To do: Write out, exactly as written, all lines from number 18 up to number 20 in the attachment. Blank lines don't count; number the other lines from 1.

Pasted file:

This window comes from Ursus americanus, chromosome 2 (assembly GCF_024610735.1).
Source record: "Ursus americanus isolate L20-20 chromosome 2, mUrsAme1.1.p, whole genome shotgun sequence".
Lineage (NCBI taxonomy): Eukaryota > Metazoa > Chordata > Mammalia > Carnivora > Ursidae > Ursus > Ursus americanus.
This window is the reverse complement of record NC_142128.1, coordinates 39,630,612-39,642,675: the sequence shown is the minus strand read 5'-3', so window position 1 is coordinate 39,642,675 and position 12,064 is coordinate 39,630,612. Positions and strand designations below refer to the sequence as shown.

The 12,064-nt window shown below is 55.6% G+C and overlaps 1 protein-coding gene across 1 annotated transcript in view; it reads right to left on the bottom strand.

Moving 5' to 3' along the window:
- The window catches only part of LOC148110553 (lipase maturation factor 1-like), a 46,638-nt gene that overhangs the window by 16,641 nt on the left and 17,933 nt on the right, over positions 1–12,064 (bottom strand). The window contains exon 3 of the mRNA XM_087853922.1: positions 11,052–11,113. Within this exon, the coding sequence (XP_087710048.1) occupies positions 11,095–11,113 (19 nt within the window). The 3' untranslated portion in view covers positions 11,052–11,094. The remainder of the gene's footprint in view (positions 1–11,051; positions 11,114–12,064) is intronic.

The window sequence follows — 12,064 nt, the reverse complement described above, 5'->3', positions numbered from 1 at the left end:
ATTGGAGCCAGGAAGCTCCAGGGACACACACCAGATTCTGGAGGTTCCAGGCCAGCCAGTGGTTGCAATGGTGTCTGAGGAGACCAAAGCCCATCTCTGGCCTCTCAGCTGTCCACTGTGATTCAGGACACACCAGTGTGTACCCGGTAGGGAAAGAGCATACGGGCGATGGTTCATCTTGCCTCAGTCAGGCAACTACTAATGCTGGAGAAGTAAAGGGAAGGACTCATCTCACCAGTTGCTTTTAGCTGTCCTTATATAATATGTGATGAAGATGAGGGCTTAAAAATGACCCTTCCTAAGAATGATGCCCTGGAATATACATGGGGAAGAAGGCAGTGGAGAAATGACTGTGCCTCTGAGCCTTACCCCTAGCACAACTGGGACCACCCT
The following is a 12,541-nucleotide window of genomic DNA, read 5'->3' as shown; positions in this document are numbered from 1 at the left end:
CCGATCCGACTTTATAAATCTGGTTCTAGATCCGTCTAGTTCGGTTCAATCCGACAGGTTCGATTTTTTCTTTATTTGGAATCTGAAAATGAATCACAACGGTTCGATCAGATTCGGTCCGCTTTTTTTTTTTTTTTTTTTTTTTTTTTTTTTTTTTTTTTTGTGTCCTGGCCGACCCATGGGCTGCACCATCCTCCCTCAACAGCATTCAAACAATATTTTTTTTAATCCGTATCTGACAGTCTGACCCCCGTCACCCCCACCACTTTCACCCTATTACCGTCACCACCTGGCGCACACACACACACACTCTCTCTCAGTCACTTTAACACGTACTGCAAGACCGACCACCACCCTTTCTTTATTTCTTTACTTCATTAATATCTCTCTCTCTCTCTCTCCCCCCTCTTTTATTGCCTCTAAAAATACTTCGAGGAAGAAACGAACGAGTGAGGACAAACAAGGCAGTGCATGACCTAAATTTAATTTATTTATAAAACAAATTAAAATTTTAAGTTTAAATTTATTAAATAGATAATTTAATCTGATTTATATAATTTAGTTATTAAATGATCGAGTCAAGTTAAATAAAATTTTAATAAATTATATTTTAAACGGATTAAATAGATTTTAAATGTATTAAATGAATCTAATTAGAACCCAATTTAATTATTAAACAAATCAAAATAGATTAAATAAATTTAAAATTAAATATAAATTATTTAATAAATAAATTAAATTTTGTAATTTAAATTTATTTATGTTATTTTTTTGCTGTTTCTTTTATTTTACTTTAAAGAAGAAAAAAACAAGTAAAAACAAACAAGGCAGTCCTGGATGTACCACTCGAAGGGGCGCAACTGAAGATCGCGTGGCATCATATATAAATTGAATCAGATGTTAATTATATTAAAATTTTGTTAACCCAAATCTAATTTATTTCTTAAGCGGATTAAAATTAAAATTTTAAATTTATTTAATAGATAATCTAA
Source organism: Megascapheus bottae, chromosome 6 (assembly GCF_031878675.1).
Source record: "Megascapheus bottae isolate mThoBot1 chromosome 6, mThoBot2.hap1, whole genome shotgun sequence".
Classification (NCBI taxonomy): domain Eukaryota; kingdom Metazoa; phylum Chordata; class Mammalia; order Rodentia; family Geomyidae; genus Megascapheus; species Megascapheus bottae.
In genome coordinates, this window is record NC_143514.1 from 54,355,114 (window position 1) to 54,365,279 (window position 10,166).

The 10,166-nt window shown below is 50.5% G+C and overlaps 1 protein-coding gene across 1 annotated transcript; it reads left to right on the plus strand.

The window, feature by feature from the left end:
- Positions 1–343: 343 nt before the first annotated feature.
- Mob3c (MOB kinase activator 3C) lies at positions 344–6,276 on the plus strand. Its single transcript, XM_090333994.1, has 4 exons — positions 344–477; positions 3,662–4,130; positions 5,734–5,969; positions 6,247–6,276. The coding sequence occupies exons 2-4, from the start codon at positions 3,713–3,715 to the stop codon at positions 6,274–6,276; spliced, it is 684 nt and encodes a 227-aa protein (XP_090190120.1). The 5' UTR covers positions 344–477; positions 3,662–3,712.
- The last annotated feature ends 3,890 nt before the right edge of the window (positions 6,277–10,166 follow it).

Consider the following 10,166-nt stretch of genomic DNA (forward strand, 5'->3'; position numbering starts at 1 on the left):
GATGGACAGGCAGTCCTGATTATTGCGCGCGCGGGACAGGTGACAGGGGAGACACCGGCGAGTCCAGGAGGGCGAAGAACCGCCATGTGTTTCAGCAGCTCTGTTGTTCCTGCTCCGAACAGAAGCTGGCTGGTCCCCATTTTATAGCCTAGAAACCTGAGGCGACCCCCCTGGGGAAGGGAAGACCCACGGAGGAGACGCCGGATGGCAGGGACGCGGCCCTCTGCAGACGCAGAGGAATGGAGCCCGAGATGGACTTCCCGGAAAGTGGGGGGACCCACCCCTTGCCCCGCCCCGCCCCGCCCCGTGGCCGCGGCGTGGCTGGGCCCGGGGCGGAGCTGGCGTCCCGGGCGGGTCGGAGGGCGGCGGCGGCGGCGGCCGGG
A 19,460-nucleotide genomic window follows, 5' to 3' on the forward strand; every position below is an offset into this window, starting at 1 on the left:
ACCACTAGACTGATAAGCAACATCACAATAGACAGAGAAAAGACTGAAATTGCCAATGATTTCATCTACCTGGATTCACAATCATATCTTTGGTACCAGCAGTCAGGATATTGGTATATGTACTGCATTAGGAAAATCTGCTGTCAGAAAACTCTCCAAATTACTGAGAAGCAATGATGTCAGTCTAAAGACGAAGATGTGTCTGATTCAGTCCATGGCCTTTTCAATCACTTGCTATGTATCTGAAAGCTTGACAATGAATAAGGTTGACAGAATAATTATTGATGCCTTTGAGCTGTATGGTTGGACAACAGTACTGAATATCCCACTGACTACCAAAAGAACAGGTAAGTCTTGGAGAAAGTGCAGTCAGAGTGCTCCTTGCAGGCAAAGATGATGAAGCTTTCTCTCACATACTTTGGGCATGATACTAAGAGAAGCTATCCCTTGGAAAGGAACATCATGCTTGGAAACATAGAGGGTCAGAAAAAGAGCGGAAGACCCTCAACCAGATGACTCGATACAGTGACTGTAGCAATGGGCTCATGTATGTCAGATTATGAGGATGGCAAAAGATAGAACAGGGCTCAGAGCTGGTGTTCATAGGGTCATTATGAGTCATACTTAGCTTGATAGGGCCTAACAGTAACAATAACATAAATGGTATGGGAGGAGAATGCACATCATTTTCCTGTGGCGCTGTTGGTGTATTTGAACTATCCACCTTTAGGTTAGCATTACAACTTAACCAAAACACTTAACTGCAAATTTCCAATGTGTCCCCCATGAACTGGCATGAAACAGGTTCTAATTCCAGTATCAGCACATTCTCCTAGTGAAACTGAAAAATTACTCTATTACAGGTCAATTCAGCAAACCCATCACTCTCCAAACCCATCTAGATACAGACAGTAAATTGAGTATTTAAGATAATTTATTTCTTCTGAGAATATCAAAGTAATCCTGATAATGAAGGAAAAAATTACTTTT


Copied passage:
- Positions 1–343: 343 nt before the first annotated feature.
- Mob3c (MOB kinase activator 3C) lies at positions 344–6,276 on the plus strand. Its single transcript, XM_090333994.1, has 4 exons — positions 344–477; positions 3,662–4,130; positions 5,734–5,969; positions 6,247–6,276. The coding sequence occupies exons 2-4, from the start codon at positions 3,713–3,715 to the stop codon at positions 6,274–6,276; spliced, it is 684 nt and encodes a 227-aa protein (XP_090190120.1). The 5' UTR covers positions 344–477; positions 3,662–3,712.
- The last annotated feature ends 3,890 nt before the right edge of the window (positions 6,277–10,166 follow it).